Neill, who is also on board for Thor Ragnarok, has maybe his best big screen role since Dean Spanley, and it can’t be understated how much he makes Hunt for the Wilderpeople worthwhile for all its rocky passages, effortlessly inscribing it with heart and gravitas. Dennison makes up what he lacks in range and timing with enthusiasm, as the key quality is his strong chemistry with his elder. Maybe Waititi should take on a writing partner (I wonder if the better gags in Shadows didn’t come from Jermain Clement), to lend his screenplays that extra polish. Then he might make a really great movie. A majestical one.



Agree? Disagree? Mildly or vehemently? Let me know in the comments below.

Comments

Popular posts from this blog

You're not only wrong. You're wrong at the top of your voice.

Bad Day at Black Rock (1955)
I’ve seen comments suggesting that John Sturges’ thriller hasn’t aged well, which I find rather mystifying. Sure, some of the characterisations border on the cardboard, but the director imbues the story with a taut, economical backbone. 

She writes Twilight fan fiction.

Vampire Academy (2014)
My willingness to give writer Daniel Waters some slack on the grounds of early glories sometimes pays off (Sex and Death 101) and sometimes, as with this messy and indistinct Young Adult adaptation, it doesn’t. If Vampire Academy plods along as a less than innovative smart-mouthed Buffy rip-off that might be because, if you added vampires to Heathers, you would probably get something not so far from the world of Joss Whedon. Unfortunately inspiration is a low ebb throughout, not helped any by tepid direction from Daniel’s sometimes-reliable brother Mark and a couple of hopelessly plankish leads who do their best to dampen down any wit that occasionally attempts to surface.

I can only presume there’s a never-ending pile of Young Adult fiction poised for big screen failure, all of it comprising multi-novel storylines just begging for a moment in the Sun. Every time an adaptation crashes and burns (and the odds are that they will) another one rises, hydra-like, hoping…

She was addicted to Tums for a while.

Marriage Story (2019)
(SPOILERS) I don’t tend to fall heavily for Noah Baumbach fare. He’s undoubtedly a distinctive voice – even if his collaborations with Wes Anderson are the least of that director’s efforts – but his devotion to an exclusive, rarefied New York bubble becomes ever more off-putting with each new project. And ever more identifiable as being a lesser chronicler of the city’s privileged quirks than his now disinherited forbear Woody Allen, who at his peak mastered a balancing act between the insightful, hilarious and self-effacing. Marriage Story finds Baumbach going yet again where Woody went before, this time brushing up against the director’s Ingmar Bergman fixation.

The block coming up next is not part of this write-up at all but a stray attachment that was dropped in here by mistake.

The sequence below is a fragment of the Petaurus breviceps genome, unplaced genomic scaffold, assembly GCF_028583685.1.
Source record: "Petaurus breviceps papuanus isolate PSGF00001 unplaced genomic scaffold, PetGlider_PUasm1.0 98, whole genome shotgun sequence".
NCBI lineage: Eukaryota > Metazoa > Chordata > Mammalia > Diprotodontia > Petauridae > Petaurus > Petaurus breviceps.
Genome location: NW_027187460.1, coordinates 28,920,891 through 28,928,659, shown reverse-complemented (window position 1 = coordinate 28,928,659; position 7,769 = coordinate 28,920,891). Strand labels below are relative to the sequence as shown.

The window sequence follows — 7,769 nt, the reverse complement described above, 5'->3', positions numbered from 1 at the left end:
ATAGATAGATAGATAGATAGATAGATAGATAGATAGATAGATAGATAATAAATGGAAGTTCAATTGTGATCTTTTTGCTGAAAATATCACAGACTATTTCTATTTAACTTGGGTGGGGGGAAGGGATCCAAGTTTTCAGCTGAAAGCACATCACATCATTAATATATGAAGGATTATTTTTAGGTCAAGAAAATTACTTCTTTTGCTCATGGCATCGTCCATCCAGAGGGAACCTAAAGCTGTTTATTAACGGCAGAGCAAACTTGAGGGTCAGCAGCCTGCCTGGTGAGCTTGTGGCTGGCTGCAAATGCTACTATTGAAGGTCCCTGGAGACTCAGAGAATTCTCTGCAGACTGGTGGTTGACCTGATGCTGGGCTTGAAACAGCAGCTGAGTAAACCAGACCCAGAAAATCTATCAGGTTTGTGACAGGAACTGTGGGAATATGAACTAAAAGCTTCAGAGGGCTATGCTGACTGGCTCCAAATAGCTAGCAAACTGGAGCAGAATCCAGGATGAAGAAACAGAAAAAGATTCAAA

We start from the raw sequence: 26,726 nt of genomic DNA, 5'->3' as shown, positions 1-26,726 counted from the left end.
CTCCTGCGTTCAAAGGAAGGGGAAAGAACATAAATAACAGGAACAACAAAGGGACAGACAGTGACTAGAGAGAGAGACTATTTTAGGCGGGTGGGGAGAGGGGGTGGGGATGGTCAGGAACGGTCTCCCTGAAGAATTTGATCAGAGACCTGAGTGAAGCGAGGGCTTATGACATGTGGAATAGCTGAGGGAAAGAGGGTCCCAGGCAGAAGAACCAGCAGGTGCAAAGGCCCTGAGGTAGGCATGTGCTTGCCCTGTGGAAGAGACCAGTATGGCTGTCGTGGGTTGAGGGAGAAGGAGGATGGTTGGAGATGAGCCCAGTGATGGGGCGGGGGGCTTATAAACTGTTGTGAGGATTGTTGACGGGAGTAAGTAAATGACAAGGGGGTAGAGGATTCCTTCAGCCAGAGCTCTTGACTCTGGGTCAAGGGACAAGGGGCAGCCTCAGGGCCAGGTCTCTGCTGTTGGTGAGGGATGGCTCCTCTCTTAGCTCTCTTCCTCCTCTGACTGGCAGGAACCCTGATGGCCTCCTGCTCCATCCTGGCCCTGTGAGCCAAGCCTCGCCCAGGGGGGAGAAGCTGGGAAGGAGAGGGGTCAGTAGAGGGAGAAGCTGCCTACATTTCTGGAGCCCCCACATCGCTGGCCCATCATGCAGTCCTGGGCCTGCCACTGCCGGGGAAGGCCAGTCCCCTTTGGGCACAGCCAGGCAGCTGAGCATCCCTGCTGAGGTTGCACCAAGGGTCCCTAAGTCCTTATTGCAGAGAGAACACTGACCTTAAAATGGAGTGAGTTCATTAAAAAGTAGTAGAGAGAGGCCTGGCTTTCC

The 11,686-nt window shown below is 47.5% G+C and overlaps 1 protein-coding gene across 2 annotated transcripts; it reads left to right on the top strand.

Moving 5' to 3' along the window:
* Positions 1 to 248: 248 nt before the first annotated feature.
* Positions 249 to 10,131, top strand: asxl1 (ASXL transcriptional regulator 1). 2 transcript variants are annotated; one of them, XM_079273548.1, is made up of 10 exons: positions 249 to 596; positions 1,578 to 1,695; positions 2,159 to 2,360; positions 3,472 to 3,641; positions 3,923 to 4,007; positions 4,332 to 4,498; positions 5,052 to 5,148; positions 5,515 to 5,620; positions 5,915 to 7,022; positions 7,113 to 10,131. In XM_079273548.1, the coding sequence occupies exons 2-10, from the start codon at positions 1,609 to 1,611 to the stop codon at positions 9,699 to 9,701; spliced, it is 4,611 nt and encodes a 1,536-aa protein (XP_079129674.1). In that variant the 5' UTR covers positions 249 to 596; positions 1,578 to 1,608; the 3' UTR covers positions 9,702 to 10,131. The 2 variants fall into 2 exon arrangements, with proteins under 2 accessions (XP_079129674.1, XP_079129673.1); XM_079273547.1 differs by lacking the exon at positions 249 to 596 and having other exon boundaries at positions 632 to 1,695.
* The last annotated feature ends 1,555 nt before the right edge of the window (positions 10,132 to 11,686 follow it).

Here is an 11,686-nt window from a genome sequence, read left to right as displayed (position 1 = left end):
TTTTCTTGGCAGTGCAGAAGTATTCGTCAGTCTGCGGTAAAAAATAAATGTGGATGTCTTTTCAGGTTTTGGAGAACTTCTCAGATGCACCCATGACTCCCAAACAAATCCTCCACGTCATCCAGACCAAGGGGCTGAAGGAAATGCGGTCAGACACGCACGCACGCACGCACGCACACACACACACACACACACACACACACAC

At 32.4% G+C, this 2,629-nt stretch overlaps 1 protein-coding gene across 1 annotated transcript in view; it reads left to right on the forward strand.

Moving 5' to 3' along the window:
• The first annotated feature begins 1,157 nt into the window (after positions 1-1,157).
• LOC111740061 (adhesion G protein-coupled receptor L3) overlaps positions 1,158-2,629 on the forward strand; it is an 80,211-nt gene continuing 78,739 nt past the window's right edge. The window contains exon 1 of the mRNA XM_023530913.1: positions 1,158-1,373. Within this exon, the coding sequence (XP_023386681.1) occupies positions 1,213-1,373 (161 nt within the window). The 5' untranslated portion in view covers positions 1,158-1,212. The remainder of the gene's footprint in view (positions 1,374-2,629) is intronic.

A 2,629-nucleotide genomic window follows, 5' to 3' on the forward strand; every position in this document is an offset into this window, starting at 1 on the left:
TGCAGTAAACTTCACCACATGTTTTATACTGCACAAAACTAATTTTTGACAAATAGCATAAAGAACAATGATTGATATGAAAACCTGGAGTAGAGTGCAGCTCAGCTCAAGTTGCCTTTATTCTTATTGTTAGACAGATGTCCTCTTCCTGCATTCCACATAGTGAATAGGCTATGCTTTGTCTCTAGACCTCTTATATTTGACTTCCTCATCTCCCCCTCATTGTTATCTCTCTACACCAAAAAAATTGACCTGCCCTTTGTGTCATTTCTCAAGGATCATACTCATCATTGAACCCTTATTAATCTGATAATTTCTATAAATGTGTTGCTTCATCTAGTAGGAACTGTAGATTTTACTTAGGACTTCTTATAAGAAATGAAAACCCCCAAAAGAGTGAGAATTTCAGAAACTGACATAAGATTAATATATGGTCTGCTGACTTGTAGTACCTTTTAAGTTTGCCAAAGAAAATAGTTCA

My name is Dr. King Schultz, this is my valet, Django, and these are our horses, Fritz, and Tony.

Django Unchained (2012)
(MINOR SPOILERS) Since the painful misstep of Grindhouse/Death Proof, Quentin Tarantino has regained the higher ground like never before. Pulp Fiction, his previous commercial and critical peak, has been at very least equalled by the back-to-back hits of Inglourious Basterds and Django Unchained. Having been underwhelmed by his post Pulp Fiction efforts (albeit, I admired his technical advances as a director in Kill Bill), I was pleasantly surprised by Inglourious Basterds. It was no work of genius (so not Pulp Fiction) by any means, but there was a gleeful irreverence in its treatment of history and even to the nominal heroic status of its titular protagonists. Tonally, it was a good fit for the director’s “cool” aesthetic. As a purveyor of postmodern pastiche, where the surface level is the subtext, in some ways he was operating at his zenith. Django Unchained is a retreat from that position, the director caught in the tug between his all-important aesthetic pr…

You must find the keys for me!

Doctor Who The Keys of Marinus
Most of the criticisms levelled at The Keys of Marinus over the past 50 years have been fair play, and yet it’s a story I return to as one of the more effortlessly watchable of the Hartnell era. Consequently, the one complaint I can’t really countenance is that it’s boring. While many a foray during this fledgling period drags its heels, even ones of undeniable quality in other areas, Marinus’ shifting soils and weekly adventures-in-miniature sustain interest, however inelegant the actual construction of those narratives may be. The quest premise also makes it a winner; it’s a format I have little resistance to, even when manifested, as here, in an often overtly budget-stricken manner.